Saying sorry while blaming the other person isn’t really apologizing

psalm 32

There’s an art to apologizing.

We’re still learning that art here at my house.

There’s this one key ingredient I’m looking for: Honesty.  Genuine repentance.  True sorrow.

I tell my kids, “You have to mean it.”

The battles start young and they surely are battles.  It seems so simple.  I tell the raging toddler, “Say ‘sorry'”

There is screaming and stubborn refusal.  Jaw tightens.  Fists clench.

The truth is, it isn’t simple.  Even a two-year-old knows that it’s never easy to confess, “I was wrong.”

Never easy to fess up, own up, and step up to your own personal responsibility and admit weakness or error.

That’s pride.

It gets the best of us.

Sure, as the kids age, they learn the basics.  No more time outs and threats of punishment and discipline for a lack of apology.

They technically have learned to apologize.

But they’ve also learned how to twist that apology into a sharp-edged weapon.

It’s sneaky, but I’m on to their tactics.

“I’m sorry that you weren’t looking where you were going and tripped on me.”

“I’m sorry that you’re crying drove me so crazy I had to be mean to you.”

“I”m sorry that you never leave me alone when I tell you to.”

“I’m sorry that you always get what you want and that makes me so angry.”

I’m sorry……that this is all really your fault.  You made me do it.  You, you, you.

It breaks this momma’s heart.

Surely it must break God’s heart, too, not just to hear my kids apologize without really apologizing, but to hear me entangle myself in my own bit of guilt-shirking.  He hears how I can twist myself up in knots to justify my own sin.

We can make excuses.  We can point fingers at others.  We can blame circumstances.  We can drown out the Holy Spirit with the noise of our own protests.

But here’s what Paul said:

For the kind of sorrow God wants us to experience leads us away from sin and results in salvation. There’s no regret for that kind of sorrow. But worldly sorrow, which lacks repentance, results in spiritual death

Godly sorrow.  That’s what we should have.

Sin breaks the heart of God and it should be breaking our own heart, as well.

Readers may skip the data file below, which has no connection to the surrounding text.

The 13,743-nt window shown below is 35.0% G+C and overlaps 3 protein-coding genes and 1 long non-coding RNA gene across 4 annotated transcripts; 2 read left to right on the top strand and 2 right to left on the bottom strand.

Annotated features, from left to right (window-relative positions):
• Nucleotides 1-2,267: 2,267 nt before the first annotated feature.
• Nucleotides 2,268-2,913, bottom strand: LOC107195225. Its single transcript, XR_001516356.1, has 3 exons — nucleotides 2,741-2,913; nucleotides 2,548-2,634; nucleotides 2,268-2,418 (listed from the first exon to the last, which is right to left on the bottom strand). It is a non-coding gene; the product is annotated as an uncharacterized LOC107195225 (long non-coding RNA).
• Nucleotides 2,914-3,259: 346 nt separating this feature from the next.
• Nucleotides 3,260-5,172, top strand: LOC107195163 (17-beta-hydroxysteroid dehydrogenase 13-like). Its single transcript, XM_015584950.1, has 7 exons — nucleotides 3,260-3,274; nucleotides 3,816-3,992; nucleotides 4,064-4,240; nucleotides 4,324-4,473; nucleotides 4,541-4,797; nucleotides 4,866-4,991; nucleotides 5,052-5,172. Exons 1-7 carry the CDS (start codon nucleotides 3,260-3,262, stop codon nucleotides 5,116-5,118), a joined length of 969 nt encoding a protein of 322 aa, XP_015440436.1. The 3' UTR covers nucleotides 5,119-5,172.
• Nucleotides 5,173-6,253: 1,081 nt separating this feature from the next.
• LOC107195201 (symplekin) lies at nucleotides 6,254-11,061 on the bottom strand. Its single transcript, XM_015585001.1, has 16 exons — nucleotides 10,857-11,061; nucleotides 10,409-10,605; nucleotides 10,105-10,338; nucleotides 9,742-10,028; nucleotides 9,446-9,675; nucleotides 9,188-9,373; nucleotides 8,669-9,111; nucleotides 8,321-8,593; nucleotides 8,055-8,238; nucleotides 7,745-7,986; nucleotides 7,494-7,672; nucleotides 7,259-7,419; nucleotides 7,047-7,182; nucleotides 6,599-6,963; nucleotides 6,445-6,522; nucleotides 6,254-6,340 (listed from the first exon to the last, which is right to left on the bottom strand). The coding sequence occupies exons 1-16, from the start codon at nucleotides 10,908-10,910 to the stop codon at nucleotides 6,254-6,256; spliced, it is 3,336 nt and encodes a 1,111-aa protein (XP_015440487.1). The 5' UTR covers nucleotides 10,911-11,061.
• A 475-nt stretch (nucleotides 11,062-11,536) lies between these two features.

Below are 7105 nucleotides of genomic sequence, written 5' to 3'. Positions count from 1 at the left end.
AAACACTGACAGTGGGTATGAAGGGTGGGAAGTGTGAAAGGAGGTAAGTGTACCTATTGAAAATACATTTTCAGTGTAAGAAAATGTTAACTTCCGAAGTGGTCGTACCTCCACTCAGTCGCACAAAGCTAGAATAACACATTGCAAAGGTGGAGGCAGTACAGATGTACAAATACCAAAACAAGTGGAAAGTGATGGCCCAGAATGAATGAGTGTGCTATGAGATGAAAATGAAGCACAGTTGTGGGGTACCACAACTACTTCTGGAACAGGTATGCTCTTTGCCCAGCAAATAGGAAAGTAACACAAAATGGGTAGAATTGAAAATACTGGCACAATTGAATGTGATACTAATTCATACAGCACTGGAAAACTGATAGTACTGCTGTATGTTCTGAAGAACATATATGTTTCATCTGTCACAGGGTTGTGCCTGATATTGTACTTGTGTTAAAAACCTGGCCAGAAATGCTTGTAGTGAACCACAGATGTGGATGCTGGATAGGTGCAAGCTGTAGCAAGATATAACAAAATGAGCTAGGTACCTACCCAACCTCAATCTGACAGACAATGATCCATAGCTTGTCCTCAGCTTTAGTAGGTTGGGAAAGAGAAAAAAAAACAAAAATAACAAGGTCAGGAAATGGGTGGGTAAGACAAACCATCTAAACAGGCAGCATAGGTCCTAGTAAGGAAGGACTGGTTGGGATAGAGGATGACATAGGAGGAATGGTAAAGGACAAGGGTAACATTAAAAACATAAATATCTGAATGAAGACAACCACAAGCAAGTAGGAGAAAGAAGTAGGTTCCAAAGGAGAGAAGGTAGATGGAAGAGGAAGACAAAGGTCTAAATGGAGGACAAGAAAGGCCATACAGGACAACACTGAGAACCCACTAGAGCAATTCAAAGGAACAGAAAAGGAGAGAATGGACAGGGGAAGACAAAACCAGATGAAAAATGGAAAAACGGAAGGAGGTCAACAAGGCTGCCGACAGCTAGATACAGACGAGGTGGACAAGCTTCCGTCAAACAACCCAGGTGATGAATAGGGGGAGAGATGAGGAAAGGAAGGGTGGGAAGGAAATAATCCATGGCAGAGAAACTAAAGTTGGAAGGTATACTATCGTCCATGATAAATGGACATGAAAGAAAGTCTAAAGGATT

Truth is, as a mom, I pray that guilt and godly sorrow eats away at the heart of my kids so that they can’t stand it anymore; they just have to burst out a confession.

I want them to be able to say, “This is what I did wrong….”

I want them to know the freedom of true, genuine, honest, heart-felt repentance like David did:

When I kept silent about my sin, my body wasted away
Through my groaning all day long.

For day and night Your hand was heavy upon me;
My vitality was drained away as with the fever heat of summer.
Selah.

I acknowledged my sin to You,
And my iniquity I did not hide;
I said, “I will confess my transgressions to the LORD”;
And You forgave the guilt of my sin (Psalm 32:3-5 NASB).

It sounds cruel, perhaps, but if my kids are clinging to sin, I hope it groans within them all day and night and they feel feverish with guilt and heavy-laden with conviction.

May it be so for me, too.

I’ve been thinking about Peter lately.

Other disciples mourned Jesus’s death.  It’s true.

But Peter grieved all the more, losing His Savior while coming face-to-face with his own sin of betrayal that nailed Christ to that cross.

The Gospels tell us all about it.  They tell how Peter stood at the fire in the courtyard of the High Priest.  They tell all about the three people who identified him as a Jesus-follower and how he blustered out a denial.  They describe the crowing of the rooster and Peter’s desperate tears of deep, deep sorrow for his sin.

How did the Gospel writers know?

How did Luke know?  How did John know all these details so he could write them all down?

How did anyone other than Peter and Jesus know that Peter had totally blown it?

Peter must have told them.  Not just a general confession either. “I sinned.”  He told the whole ugly truth.

He didn’t keep it to himself.  He didn’t cover it over and hide it away.  He didn’t pretend it didn’t happen or make excuses for himself.

Peter didn’t compare himself to the others who had run away that night and figure, “Hey, maybe I’m not so bad after all.”

He confessed.

He repented.

He humbled himself enough to say, “I’m sorry.  This is what I did wrong.”

And that moment of sincere, honest, lay-it-all-out-there confession allowed Jesus to make a new Peter, a leader-of-the-church, humble, teachable Peter.

We bring the mess to Him; He brings the mercy.

And He makes us new.

Heather King is a wife, mom, Bible Study teacher, writer and worship leader.  Most importantly, she is a Christ follower with a desire to help others apply the Bible to everyday life with all its mess, noise, and busyness.  Her book, Ask Me Anything, Lord: Opening Our Hearts to God’s Questions, is available now!  To read more devotionals by Heather King, click here.

Copyright © 2015 Heather King

3 thoughts on “Saying sorry while blaming the other person isn’t really apologizing

  1. Vintage Mama says:

    Hi Heather – featured this post on the Ruby blog today! Thanks for sharing with our readers. If I send you the code for the Ruby clickable image, would be able to post it on your sidebar so your readers can find you on Ruby, too? Thanks for your help, Nina

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